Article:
The 1950's were a very special decade in boxing. It
saw the dawn of an era of great TV bouts, along with their sponsorships,
like Gillette and Pabst Blue Ribbon, which introduced fighters across
the world in a new medium. As the decade closed, a preview to the 1960's
was on tap -- where boxing would go onto a new elevated level.
1959 was a transitional year in the boxing annuals that saw a few
upsets and a couple of introductory champions start their reign. As
prospects like Emile Griffith and Jose Torres were on the upswing, fans
were seeing the last prime days of Sugar Ray Robinson, Joe Miceli,
and Archie Moore among others. And unbeknownst to many current fans,
there was rumors that Rocky Marciano wanted to come out of retirement to
face champion Floyd Patterson, and those rumors proved correct, although
the comeback never materialized. 1959 also produced a huge upset
when on 26th of June, at Yankee Stadium, as Ingemar Johannson's
sledgehammer right hand stopped Champ Floyd Patterson in his tracks,
depositing him on the canvas six times, en route to a 3rd round TKO and
an undisputed heavyweight championship.
"Ingo, It's Bingo" as the NY headlines in
the paper on June 27, 1959.
Patterson-Johannson was the Upset Of The Year, The Round of The Year,
the 3rd, and it was Ingo's only fight of the year, a rather impressive
outing for the handsome star from Gothenburg, Sweden, who was dubbed as
"boxing's Cary Grant."
The Fight Of the Year occurred in Daly City, California on
August 28, 1958 when two heated rivals mixed it up for 14 brutal rounds.
Gene Fullmer, West Jordan Utah, former middleweight champion, stopped
Carmen Basilio, Canastota, NY, former welterweight and middleweight
champion, for the vacant NBA middleweight crown. Fullmer fought the
entire bout from the outside, punishing Basilio until the referee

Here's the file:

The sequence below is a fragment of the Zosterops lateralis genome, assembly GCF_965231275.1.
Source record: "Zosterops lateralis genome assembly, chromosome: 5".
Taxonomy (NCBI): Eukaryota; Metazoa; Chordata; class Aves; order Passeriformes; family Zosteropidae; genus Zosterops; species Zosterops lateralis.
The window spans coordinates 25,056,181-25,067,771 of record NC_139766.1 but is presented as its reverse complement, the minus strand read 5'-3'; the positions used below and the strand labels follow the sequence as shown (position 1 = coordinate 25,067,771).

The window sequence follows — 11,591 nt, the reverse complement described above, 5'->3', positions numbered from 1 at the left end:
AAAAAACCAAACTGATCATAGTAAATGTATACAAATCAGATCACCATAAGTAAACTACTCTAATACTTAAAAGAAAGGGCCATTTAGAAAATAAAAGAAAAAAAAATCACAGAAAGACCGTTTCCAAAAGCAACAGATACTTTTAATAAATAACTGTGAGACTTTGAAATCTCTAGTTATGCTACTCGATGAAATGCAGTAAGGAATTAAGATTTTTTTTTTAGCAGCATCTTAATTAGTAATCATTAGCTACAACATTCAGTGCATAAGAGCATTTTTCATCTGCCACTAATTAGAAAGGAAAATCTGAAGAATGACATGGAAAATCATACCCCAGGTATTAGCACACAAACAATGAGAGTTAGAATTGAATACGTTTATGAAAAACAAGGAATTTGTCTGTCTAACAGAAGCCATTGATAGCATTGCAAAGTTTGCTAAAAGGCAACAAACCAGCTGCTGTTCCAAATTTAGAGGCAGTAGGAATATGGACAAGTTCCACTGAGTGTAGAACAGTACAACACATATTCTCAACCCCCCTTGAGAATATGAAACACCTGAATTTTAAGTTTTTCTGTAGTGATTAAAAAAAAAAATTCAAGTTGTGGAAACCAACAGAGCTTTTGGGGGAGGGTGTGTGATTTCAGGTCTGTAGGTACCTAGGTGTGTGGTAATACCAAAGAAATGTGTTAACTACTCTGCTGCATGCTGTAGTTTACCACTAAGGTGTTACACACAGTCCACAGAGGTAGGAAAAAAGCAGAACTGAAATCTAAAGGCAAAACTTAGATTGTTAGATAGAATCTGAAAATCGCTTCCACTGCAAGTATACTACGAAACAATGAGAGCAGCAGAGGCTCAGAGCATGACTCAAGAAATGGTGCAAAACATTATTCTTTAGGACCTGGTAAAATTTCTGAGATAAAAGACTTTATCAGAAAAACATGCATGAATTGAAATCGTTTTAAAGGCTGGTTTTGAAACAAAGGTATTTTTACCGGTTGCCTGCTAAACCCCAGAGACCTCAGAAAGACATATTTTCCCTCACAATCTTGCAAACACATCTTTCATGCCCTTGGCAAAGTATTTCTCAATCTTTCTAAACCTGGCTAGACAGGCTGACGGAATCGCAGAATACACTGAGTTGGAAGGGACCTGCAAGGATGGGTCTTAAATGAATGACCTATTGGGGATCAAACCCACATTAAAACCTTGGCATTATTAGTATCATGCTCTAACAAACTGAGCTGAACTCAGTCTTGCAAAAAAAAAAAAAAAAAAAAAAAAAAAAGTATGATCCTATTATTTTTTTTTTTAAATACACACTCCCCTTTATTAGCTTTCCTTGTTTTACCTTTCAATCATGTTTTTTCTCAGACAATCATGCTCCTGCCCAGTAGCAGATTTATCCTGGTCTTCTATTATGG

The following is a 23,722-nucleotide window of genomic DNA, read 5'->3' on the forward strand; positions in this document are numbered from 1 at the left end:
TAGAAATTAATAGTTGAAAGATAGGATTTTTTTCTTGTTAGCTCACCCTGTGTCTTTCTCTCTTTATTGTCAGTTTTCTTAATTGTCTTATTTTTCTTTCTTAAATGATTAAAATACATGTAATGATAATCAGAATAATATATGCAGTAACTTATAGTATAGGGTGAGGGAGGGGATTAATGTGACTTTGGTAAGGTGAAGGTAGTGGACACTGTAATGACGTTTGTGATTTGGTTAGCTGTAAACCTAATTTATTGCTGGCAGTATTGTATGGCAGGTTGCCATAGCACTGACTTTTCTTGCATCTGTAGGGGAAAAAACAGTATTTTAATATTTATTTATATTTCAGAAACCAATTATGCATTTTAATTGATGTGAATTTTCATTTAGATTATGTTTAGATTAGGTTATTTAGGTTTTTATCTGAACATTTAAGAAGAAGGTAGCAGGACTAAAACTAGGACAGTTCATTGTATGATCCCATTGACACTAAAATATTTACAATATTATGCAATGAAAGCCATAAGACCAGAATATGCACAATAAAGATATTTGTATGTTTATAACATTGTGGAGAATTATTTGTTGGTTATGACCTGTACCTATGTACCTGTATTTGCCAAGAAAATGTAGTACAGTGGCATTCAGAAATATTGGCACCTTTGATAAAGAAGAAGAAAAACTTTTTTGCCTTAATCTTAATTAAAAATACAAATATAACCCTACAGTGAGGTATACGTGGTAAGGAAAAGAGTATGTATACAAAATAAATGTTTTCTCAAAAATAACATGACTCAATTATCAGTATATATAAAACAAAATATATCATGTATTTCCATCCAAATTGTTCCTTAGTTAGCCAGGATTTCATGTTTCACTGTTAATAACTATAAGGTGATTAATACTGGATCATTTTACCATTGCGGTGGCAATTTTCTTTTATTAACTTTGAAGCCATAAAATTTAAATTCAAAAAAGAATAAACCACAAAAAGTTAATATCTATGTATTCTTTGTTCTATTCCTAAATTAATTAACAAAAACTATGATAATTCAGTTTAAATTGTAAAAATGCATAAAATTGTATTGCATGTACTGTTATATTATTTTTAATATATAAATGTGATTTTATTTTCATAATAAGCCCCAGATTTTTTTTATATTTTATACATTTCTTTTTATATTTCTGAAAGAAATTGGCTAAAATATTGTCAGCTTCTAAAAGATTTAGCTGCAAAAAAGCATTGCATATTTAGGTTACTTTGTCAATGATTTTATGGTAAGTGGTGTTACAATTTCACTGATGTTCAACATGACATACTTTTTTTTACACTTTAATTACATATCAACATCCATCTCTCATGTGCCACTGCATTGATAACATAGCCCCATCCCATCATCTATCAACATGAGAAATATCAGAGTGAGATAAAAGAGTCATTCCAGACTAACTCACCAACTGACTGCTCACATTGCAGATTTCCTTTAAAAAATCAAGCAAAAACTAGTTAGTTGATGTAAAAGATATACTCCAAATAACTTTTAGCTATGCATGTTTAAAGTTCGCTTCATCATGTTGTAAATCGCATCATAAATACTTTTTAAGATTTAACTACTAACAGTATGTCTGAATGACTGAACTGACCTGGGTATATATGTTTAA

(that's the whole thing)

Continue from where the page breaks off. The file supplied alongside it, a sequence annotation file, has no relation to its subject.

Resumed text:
stopped the bout early in the 14th.
Basilio dukes it out with Fullmer
Other notable happenings in 1959 included the emergence of jr
welterweight Carlos Ortiz, becoming the champion with a three round
stoppage of Kenny Lane. Lane, who was dropped in the second and cut in
the third, could not continue. Ortiz would later be a dominant
lightweight champion for most of the next decade.
Flyweight champion and legend Pascual Perez loses for the first time
in 51 fights, a 10 round decision to Sadio Yaoita in Japan. Perez would
then fight three more times in Japan, a non title win over Kenji
Yonekura, then a title defense win over 15 rounds against Yonekura,
which set the stage for a rematch with Yaoita, where on Nov 5, 1959, in
Perez avenged his only loss with a KO over Yaoita in 13 rounds.
As Perez ruled the flyweights, Archie, "The Ol' Mongoose"
Moore ruled the
light heavyweights. Providence's Harold Gomes led the jr lightweight
division, and Don "Geronimo" Jordan was the welterweight elite. Joe Brown
was the best at lightweight and the featherweight class belonged to
AS '59 turned to 1960, a dawn of new champions were ready to be
crowned in what proved to be a dynamic era in its own right.
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Last updated: 10/15/17.